I had looked at this product before, it’s a free GNU sourced media server project, as it’s used mostly for the RokuSoundBridge . Recently I was pondering servers and looking into AirTunes via Airport Express wireless audio. Airport Express (in its base configuration) require iTunes running to control where the audio is sent. The slick thing since the advent of iPhone 2.0 and iPod Touch is the “Remote Software by Apple” which does what it says. Your Apple TV, your Mac Mini server in the basement, anything connected to your 802.11/b/g network can be under its control via touch screen. But back to Firefly Media Server.
Okay, say you have 3 rooms and in each room someone wants to listen to different music. How? Well, lets pretend again that on your home network you have a server where all the music is centrally located. Firefly taps this by adding iTunes server compatibility through Bonjour networking. On the old Dell XP machine it was a matter of installing Bonjour for Windows 1.04 and then the latest build of Firefly. Right now over 802.11g I have two laptops listening to two different songs, where the Firefly shows up as a shared iTunes Library and amazingly the Dell still has enough resources to playback a separate FLAC audio stream over USB. That makes 3 concurrent streams of audio, not bad for an old 900 MHz Pentium III.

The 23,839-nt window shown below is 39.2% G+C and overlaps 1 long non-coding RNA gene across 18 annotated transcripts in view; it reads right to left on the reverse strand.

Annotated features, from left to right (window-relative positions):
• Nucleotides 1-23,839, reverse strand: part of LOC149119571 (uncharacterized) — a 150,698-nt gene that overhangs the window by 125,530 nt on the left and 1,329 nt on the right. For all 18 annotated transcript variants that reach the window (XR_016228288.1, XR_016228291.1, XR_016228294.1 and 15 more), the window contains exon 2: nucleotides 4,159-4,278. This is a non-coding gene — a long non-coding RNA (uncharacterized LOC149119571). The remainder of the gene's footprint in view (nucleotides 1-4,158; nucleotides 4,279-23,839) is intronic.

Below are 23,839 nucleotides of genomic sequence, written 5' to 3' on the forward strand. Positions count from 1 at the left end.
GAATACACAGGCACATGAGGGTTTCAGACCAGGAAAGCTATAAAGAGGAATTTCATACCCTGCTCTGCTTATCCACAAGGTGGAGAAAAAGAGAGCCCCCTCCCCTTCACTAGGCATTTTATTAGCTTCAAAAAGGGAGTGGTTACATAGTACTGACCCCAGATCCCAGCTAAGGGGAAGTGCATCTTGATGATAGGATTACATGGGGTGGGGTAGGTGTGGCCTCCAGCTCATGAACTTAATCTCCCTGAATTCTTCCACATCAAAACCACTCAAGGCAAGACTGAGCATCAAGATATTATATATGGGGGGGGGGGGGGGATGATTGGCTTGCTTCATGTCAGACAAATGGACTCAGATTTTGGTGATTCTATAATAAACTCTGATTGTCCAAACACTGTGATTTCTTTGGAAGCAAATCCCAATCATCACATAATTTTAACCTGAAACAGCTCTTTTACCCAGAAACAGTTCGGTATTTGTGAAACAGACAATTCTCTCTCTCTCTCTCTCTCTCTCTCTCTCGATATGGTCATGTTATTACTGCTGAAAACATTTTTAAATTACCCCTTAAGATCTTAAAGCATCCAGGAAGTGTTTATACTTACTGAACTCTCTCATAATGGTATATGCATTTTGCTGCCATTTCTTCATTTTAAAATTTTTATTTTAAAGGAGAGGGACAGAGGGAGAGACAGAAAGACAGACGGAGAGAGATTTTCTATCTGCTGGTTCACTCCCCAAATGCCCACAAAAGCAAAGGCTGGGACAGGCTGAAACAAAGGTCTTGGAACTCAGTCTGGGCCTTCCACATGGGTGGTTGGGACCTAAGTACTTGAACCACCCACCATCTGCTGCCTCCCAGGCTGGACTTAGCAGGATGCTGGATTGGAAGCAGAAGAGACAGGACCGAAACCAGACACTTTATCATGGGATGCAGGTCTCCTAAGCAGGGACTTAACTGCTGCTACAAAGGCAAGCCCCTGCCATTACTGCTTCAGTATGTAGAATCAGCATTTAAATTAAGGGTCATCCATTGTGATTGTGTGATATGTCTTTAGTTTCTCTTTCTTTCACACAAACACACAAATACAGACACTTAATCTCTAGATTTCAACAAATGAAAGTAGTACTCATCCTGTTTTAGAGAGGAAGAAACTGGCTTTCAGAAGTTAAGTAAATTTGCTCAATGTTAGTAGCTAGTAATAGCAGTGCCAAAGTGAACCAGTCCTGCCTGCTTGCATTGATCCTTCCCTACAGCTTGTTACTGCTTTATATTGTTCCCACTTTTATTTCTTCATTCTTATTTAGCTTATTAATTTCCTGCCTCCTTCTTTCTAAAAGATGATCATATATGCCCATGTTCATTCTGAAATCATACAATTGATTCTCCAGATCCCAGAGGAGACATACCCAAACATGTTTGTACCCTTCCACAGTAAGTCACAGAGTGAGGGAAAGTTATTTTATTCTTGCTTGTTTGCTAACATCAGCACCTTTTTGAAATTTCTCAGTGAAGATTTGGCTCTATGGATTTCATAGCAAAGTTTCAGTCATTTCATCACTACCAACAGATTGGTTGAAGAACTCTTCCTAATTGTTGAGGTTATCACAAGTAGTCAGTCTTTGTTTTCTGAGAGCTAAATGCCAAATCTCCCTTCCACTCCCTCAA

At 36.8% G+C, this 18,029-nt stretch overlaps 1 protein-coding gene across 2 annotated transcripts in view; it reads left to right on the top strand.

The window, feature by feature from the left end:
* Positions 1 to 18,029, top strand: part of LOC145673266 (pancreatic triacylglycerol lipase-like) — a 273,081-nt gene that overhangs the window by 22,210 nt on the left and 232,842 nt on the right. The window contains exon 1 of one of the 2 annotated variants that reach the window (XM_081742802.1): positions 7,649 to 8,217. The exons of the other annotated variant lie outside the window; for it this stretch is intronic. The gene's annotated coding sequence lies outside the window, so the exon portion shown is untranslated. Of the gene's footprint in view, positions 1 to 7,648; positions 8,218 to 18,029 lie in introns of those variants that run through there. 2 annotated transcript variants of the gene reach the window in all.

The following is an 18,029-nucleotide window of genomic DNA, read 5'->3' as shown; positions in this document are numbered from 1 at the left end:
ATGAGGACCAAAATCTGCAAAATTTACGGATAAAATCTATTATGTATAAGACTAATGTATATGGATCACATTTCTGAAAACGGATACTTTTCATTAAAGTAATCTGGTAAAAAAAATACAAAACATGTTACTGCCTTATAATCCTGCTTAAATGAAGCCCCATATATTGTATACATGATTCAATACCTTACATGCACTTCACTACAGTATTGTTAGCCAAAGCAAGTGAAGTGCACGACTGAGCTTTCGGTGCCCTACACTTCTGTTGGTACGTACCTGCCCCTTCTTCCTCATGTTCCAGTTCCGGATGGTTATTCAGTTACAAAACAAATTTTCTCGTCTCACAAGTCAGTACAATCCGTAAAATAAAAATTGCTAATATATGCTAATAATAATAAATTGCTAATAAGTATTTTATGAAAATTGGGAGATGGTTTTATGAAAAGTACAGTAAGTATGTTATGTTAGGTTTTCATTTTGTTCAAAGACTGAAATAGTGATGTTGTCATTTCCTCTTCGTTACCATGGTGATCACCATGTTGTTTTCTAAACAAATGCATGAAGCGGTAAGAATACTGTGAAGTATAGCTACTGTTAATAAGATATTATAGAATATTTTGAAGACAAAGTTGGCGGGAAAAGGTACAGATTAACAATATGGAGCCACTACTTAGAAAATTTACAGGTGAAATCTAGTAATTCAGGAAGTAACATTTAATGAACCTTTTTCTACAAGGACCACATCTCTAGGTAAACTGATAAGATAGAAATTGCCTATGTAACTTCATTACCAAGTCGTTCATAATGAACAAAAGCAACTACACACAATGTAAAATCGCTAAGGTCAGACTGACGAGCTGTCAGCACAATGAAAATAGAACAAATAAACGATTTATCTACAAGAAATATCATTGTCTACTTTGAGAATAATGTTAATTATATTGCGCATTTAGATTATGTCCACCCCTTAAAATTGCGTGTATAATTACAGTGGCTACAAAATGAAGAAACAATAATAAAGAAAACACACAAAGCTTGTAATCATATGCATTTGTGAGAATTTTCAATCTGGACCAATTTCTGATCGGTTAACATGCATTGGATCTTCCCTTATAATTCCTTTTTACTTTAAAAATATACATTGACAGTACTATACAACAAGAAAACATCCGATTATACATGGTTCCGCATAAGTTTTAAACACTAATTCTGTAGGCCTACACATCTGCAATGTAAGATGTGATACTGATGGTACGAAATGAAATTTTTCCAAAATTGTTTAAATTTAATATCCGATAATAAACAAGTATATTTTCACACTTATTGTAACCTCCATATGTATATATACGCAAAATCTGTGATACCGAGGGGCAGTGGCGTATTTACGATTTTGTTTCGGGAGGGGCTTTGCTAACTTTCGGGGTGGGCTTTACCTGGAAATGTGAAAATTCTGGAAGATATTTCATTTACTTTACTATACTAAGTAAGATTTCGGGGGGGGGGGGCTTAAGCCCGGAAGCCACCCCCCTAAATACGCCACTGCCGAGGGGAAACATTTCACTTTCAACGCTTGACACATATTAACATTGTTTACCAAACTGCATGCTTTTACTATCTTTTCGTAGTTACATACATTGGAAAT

I am not excited about taking the GREs. That’s about all I can think of. I ran 7 miles last Monday and climbed 3 other days last week. The 7 mile run was too much. Josh mentioned something about climbing trips in September. It’s too much for me to think of right now and Ryan has been fing-jured. On a completely unrelated mechanical note, I did do a little research into bit driver types for professional applications, as in putting two pieces of wood together with a screw. The Phillips head was never supposed to make it as far as it has. From my reading, Canadian carpenters love the old square-Robertson drive. Hex and Torx also work better in high torque situations. There is a better version of Phillips called the Pozidriv (I didn’t make that up) though it seems to be something of a hybrid Phillips with less public awareness. The square bit will probably make its way into my tool box, though clearly we all can’t be Canadian woodsmen.